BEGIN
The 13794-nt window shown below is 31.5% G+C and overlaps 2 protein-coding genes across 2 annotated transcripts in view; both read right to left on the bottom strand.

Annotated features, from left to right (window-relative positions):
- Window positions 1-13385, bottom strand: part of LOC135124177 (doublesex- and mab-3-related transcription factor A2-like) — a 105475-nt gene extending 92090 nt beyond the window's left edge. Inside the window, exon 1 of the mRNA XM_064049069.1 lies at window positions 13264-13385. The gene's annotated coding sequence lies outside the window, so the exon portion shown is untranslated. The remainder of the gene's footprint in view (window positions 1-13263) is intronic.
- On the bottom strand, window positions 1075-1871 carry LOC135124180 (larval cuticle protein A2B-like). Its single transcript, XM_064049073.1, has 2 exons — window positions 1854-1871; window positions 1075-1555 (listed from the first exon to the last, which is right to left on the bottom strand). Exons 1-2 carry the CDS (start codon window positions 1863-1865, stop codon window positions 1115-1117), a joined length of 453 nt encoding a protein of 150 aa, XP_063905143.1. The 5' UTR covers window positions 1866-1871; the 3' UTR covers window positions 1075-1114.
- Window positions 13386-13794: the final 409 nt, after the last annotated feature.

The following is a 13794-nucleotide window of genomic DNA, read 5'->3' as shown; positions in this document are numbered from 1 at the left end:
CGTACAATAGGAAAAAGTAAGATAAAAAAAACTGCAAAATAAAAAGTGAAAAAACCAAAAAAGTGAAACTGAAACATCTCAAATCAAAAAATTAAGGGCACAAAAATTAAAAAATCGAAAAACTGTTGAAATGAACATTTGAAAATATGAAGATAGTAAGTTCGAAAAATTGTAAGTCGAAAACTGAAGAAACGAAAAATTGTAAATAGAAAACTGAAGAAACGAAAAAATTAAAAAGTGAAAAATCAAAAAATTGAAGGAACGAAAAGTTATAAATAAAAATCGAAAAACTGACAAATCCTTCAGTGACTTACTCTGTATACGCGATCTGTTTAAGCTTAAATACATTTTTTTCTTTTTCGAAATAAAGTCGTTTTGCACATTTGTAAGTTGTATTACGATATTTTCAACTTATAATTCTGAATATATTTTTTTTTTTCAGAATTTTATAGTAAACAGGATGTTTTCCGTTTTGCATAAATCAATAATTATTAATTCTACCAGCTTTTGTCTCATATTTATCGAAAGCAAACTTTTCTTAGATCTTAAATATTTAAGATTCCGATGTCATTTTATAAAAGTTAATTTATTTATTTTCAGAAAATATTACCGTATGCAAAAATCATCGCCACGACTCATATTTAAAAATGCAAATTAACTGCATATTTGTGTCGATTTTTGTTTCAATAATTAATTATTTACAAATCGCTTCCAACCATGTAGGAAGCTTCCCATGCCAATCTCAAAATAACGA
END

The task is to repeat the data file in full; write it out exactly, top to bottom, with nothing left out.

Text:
The 13794-nt window shown below is 31.5% G+C and overlaps 2 protein-coding genes across 2 annotated transcripts in view; both read right to left on the bottom strand.

Annotated features, from left to right (window-relative positions):
- Window positions 1-13385, bottom strand: part of LOC135124177 (doublesex- and mab-3-related transcription factor A2-like) — a 105475-nt gene extending 92090 nt beyond the window's left edge. Inside the window, exon 1 of the mRNA XM_064049069.1 lies at window positions 13264-13385. The gene's annotated coding sequence lies outside the window, so the exon portion shown is untranslated. The remainder of the gene's footprint in view (window positions 1-13263) is intronic.
- On the bottom strand, window positions 1075-1871 carry LOC135124180 (larval cuticle protein A2B-like). Its single transcript, XM_064049073.1, has 2 exons — window positions 1854-1871; window positions 1075-1555 (listed from the first exon to the last, which is right to left on the bottom strand). Exons 1-2 carry the CDS (start codon window positions 1863-1865, stop codon window positions 1115-1117), a joined length of 453 nt encoding a protein of 150 aa, XP_063905143.1. The 5' UTR covers window positions 1866-1871; the 3' UTR covers window positions 1075-1114.
- Window positions 13386-13794: the final 409 nt, after the last annotated feature.

The following is a 13794-nucleotide window of genomic DNA, read 5'->3' as shown; positions in this document are numbered from 1 at the left end:
CGTACAATAGGAAAAAGTAAGATAAAAAAAACTGCAAAATAAAAAGTGAAAAAACCAAAAAAGTGAAACTGAAACATCTCAAATCAAAAAATTAAGGGCACAAAAATTAAAAAATCGAAAAACTGTTGAAATGAACATTTGAAAATATGAAGATAGTAAGTTCGAAAAATTGTAAGTCGAAAACTGAAGAAACGAAAAATTGTAAATAGAAAACTGAAGAAACGAAAAAATTAAAAAGTGAAAAATCAAAAAATTGAAGGAACGAAAAGTTATAAATAAAAATCGAAAAACTGACAAATCCTTCAGTGACTTACTCTGTATACGCGATCTGTTTAAGCTTAAATACATTTTTTTCTTTTTCGAAATAAAGTCGTTTTGCACATTTGTAAGTTGTATTACGATATTTTCAACTTATAATTCTGAATATATTTTTTTTTTTCAGAATTTTATAGTAAACAGGATGTTTTCCGTTTTGCATAAATCAATAATTATTAATTCTACCAGCTTTTGTCTCATATTTATCGAAAGCAAACTTTTCTTAGATCTTAAATATTTAAGATTCCGATGTCATTTTATAAAAGTTAATTTATTTATTTTCAGAAAATATTACCGTATGCAAAAATCATCGCCACGACTCATATTTAAAAATGCAAATTAACTGCATATTTGTGTCGATTTTTGTTTCAATAATTAATTATTTACAAATCGCTTCCAACCATGTAGGAAGCTTCCCATGCCAATCTCAAAATAACGA